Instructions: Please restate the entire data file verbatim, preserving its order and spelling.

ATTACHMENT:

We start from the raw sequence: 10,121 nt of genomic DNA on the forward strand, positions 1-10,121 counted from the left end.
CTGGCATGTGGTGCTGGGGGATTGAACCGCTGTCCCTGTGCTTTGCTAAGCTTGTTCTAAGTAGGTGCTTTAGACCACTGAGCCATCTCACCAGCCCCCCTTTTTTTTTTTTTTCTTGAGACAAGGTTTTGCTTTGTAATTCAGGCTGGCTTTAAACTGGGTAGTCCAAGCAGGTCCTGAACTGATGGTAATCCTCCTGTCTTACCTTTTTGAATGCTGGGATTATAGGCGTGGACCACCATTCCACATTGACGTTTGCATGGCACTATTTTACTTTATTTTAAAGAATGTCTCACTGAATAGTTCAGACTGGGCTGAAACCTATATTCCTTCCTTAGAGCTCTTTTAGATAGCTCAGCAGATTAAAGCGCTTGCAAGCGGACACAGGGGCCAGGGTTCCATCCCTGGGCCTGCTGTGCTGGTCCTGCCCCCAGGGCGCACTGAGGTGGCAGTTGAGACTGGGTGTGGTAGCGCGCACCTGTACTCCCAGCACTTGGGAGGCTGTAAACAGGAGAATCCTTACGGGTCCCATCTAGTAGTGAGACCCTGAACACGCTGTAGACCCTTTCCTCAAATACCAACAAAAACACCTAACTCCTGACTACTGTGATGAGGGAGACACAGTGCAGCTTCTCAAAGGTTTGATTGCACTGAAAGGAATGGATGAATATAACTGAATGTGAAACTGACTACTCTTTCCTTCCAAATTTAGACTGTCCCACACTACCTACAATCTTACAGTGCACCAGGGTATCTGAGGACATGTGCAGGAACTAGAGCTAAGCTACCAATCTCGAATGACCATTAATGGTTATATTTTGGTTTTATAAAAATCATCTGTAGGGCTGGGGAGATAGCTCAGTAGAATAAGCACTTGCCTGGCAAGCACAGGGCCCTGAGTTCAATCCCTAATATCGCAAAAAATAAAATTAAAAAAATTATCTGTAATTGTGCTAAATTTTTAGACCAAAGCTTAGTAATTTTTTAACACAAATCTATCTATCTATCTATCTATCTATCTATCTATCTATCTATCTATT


We start from the raw sequence: 10,121 nt of genomic DNA on the forward strand, positions 1-10,121 counted from the left end.
CTGGCATGTGGTGCTGGGGGATTGAACCGCTGTCCCTGTGCTTTGCTAAGCTTGTTCTAAGTAGGTGCTTTAGACCACTGAGCCATCTCACCAGCCCCCCTTTTTTTTTTTTTTCTTGAGACAAGGTTTTGCTTTGTAATTCAGGCTGGCTTTAAACTGGGTAGTCCAAGCAGGTCCTGAACTGATGGTAATCCTCCTGTCTTACCTTTTTGAATGCTGGGATTATAGGCGTGGACCACCATTCCACATTGACGTTTGCATGGCACTATTTTACTTTATTTTAAAGAATGTCTCACTGAATAGTTCAGACTGGGCTGAAACCTATATTCCTTCCTTAGAGCTCTTTTAGATAGCTCAGCAGATTAAAGCGCTTGCAAGCGGACACAGGGGCCAGGGTTCCATCCCTGGGCCTGCTGTGCTGGTCCTGCCCCCAGGGCGCACTGAGGTGGCAGTTGAGACTGGGTGTGGTAGCGCGCACCTGTACTCCCAGCACTTGGGAGGCTGTAAACAGGAGAATCCTTACGGGTCCCATCTAGTAGTGAGACCCTGAACACGCTGTAGACCCTTTCCTCAAATACCAACAAAAACACCTAACTCCTGACTACTGTGATGAGGGAGACACAGTGCAGCTTCTCAAAGGTTTGATTGCACTGAAAGGAATGGATGAATATAACTGAATGTGAAACTGACTACTCTTTCCTTCCAAATTTAGACTGTCCCACACTACCTACAATCTTACAGTGCACCAGGGTATCTGAGGACATGTGCAGGAACTAGAGCTAAGCTACCAATCTCGAATGACCATTAATGGTTATATTTTGGTTTTATAAAAATCATCTGTAGGGCTGGGGAGATAGCTCAGTAGAATAAGCACTTGCCTGGCAAGCACAGGGCCCTGAGTTCAATCCCTAATATCGCAAAAAATAAAATTAAAAAAATTATCTGTAATTGTGCTAAATTTTTAGACCAAAGCTTAGTAATTTTTTAACACAAATCTATCTATCTATCTATCTATCTATCTATCTATCTATCTATCTATT